Because I admire his work and know that he's respected down in Augusta, I was dreading Jaime Diaz's Golf World story after reading the headline and subtitle: "On Second Thought, Masters officials knew precisely what they were doing when they executed the most recent changes to Augusta National."
But as with other headlines that celebrate Hootie Johnson as the architectural second coming of Tillinghast, the stories themselves paint a much different picture.
After Diaz lays out all of the worst case scenarios that didn't pan out (you know, because Tim Clark finished second), he then raises plenty of questions about the renovation and the way Augusta now plays.
Ben Crenshaw, in one of the apparently complimentary quotes, is really not very kind if you read between the lines:
"It's a hard golf course now," said Crenshaw, whose two Masters victories (1984 and 1995) came on a shorter, more wide-open track that allowed a kind of swashbuckling style that would be too low-percentage to fit the more stolid demands of the current 7,445-yard beast. "Every part of the game gets examined, and it used not to be like that," explained Crenshaw, who also happens to be a first-rate course architect. "You had times in the past where you had a green light, and it was so exciting to just let it go. Now, every hole is difficult. It's hard for a guy to really get on a run. You're trying to avoid danger. You've got to really watch it."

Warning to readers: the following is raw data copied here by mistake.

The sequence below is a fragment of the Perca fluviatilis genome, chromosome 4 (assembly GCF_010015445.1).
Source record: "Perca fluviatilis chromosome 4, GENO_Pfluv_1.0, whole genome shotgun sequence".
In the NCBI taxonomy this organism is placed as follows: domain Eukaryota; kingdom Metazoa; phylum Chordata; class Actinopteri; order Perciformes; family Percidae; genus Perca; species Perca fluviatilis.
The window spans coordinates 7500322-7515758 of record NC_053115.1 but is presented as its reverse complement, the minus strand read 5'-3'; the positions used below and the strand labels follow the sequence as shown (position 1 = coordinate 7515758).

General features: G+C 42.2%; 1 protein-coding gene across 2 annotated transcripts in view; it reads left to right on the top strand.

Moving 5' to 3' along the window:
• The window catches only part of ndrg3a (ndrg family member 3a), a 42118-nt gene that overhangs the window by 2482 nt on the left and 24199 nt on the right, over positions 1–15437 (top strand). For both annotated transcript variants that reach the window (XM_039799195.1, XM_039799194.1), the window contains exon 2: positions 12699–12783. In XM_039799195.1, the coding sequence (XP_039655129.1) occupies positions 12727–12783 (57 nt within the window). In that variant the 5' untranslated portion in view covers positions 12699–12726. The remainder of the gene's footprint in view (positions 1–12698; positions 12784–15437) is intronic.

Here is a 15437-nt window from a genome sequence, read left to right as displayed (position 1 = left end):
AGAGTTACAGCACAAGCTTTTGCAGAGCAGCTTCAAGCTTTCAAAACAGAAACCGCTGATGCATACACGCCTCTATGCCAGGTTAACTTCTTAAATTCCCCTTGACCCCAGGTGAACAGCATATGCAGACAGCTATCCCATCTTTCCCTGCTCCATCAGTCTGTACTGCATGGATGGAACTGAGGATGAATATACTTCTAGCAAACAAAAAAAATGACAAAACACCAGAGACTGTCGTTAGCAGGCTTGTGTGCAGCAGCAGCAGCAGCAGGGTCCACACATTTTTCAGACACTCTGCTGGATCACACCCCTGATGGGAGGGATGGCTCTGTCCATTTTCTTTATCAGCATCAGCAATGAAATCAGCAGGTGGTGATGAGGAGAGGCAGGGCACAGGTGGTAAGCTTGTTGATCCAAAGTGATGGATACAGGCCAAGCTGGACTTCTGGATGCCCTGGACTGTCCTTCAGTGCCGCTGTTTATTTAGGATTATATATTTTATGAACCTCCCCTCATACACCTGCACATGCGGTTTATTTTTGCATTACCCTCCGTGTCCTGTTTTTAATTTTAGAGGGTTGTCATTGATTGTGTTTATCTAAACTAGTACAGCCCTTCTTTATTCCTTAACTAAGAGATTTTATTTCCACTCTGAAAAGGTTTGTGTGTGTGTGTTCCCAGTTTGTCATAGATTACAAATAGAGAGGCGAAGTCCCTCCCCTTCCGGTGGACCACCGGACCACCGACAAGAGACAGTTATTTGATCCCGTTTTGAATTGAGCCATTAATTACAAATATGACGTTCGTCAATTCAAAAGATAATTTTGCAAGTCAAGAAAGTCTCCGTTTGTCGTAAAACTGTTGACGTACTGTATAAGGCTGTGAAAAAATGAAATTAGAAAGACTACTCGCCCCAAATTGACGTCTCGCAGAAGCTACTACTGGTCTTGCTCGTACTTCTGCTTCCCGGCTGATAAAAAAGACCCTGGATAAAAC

Sure, some will see hard and test in there and get excited (because it takes such genius to create a difficult golf course).
Then there was this from Geoff Ogilvy:
"I don't know if it's my place to say," said the 28-year-old Australian, who finished T-16 in his first Masters, "but I've been dreaming about playing here for 20 years, and I think what they've done is borderline tragic, to be honest with you. I don't have a problem with the lengthening, because it is ridiculous where we hit it. But the answer isn't to narrow the fairways, because that just takes away the freedom of expression that always made Augusta special. They should keep the length, but take out the new trees and cut the rough. Then they'd be back to having the best golf course in the world."
And Scott Verplank:
"Sure, they lost a little of the character of the golf course," said Verplank. "But the game has changed so much. If somebody would fix the equipment issue, Augusta wouldn't have to do this."
Another, anti-golf ball technology, Hollywood elite, media member. Oh wait, he's a player. Oops!
Also with the Diaz story is a sidebar on Johnny Miller's triumphant return to Augusta
to kiss up to Peter Dawson as part of NBC's bid to get the British Open after a 12 year hiatus, he proves just how stunningly how out of touch he is by not only revealing he was unaware that major winners could play in the Wednesday par-3 contest, and then offered up this brilliance:
Though he considers Augusta National's latest course revisions to make good sense, Miller said he is not in favor of a rollback in the modern golf ball or other substantial equipment reform. "The professional game is in good shape," he insisted. "A good way to cut some distance would be to cut the fairway grass a little longer, the same length we played on in the 1970s. It would stop drives from rolling 50 yards."
Oh what a great idea. You know, because it's really all in how much the ball is rolling Johnny.
Note to Dick Ebersol: hire Faldo, and hire him fast.